In the following email interview, writer Mike Resnick notes he hasn’t seen a movie in theaters in five years. And yet he also says his new urban fantasy novel The Master Of Dreams (hardcover, Kindle) was so inspired by the worlds in certain movies (and, yeah, other books) that this book is only the first third of the story. Go figure.
To start, what is The Master Of Dreams about?
It’s the story of a reasonably normal, reasonably competent man who finds himself whisked from one fantasy world to another, with trips back home in between these excursions. The fantasy worlds are worlds that he — and almost all the readers — are familiar with: Oz, Bogart’s Casablanca, Camelot, etc. There is a reason for this, but it is not revealed until the third book.
Where did you get the idea for The Master Of Dreams?
Like any kid, I grew up wondering how I’d fare in Oz or Casablanca, so third-thirds of a century later I wrote the story.
It sounds like The Master Of Dreams is an urban fantasy tale. Is that how you see it, or are there some other genres at work in this story as well?
It’s as close to an urban fantasy as it can be without taking place solely in totally urban venues like Manhattan, where the book opens and closes.
The Master Of Dreams is not your first novel. Are there any writers, or specific stories, that had a big influence on this book, but not on anything else you’ve written?
No. I admire a number of fantasy writers — many of them are long-time personal friends — but nothing they wrote formed the basis for this book.
What about non-literary influences, such as movies, TV shows, and video games; did any of them have a big influence on The Master Of Dreams?
Well, clearly some of the films I grew up 60 and 70 years ago had an influence. Nothing recent, though.
Now, you’ve already said that The Master Of Dreams is the first book of The Dreamscape Trilogy. Do you know what the other two books will be called and when they might be out?
The second book is The Mistress Of Illusions, and the third is The Lord Of Nightmares. I’ve seen the preliminary cover art for the second book, so I imagine it’ll be out later this year. I’m just finishing the third one — I spent a few weeks in the hospital, and I fell behind in my writing — but I should be handing it in sometime in May.
What was it about this story that made you think it should be a trilogy?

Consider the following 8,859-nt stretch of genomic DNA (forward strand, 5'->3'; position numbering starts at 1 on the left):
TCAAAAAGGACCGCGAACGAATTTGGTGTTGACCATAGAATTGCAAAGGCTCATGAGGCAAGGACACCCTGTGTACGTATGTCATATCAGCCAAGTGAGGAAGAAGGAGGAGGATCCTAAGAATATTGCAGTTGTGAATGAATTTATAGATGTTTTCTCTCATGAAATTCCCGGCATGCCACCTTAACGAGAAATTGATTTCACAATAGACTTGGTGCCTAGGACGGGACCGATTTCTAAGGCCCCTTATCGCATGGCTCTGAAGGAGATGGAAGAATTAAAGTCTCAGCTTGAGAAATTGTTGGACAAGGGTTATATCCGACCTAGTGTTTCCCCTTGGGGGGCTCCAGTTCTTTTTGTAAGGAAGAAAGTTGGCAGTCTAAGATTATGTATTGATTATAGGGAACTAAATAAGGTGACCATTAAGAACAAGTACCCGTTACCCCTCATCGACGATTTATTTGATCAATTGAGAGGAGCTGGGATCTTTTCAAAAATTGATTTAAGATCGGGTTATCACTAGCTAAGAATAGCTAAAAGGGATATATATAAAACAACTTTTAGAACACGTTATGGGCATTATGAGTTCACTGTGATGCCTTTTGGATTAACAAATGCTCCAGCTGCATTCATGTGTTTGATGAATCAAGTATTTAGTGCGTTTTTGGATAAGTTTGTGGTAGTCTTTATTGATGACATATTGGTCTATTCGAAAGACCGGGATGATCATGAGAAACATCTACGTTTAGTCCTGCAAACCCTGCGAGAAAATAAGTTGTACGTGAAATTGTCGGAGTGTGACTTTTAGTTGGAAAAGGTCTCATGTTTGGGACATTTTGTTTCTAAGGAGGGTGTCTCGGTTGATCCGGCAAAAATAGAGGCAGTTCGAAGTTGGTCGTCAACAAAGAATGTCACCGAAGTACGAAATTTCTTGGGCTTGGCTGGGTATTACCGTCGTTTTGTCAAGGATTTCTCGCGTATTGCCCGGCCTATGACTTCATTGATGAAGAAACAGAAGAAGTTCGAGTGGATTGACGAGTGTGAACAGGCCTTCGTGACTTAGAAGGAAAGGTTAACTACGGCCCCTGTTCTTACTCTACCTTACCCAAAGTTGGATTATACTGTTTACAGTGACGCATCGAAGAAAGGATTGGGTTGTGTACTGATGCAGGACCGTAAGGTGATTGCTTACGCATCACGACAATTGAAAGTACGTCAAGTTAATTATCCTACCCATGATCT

I think the characters and incidents are interesting enough to last through three books without boring the reader, and the basic premise, which is hinted at in the first two books but not revealed until the third, was worth the wordage.
As you know, some people wait until all three books in a trilogy are available before reading any of them, and some then read all three in a row. Is there any reason why you think someone shouldn’t wait to read The Master Of Dreams?
Same as with any trilogy or series, which is to say, if each book cannot stand alone, cannot produce a satisfying read and conclusion even while pointing out that there’s more to come, then the writer didn’t do his job properly.
Earlier I asked if The Master Of Dreams had been influenced by any movies, TV shows, or video games. But has there been any interest in adapting this book or the trilogy into a movie, show, or game?
None yet, but that’s absolutely par for the course. If you’re not a huge name, a mega-seller, Hollywood and TV wait to see how the public reacts before offering money, since production costs mean that they’re playing with mega-millions.
If it was going to be adapted, which would you rather it be: a movie, a TV series, or a game?
You’re talking to a guy who hasn’t watched a single show on TV except news and sports since 1982 — and has produced an extra thirty novels because of that decision — and hasn’t been to a movie theatre in maybe five years. And I have never played a video game. My dealings with Hollywood have occasionally been lucrative, but never artistically satisfying.
Lastly, if someone enjoys The Master Of Dreams, which of your other novels would you suggest they read next and why that one?
My bestselling novel is Santiago, and my most-awarded novel is Kirinyaga, but if I were to suggest a single novel that is most like The Master Of Dreams, it would be the probably-out-of-print fantasy, Stalking The Unicorn or any of its sequels / companion pieces, each of which beings with the word Stalking.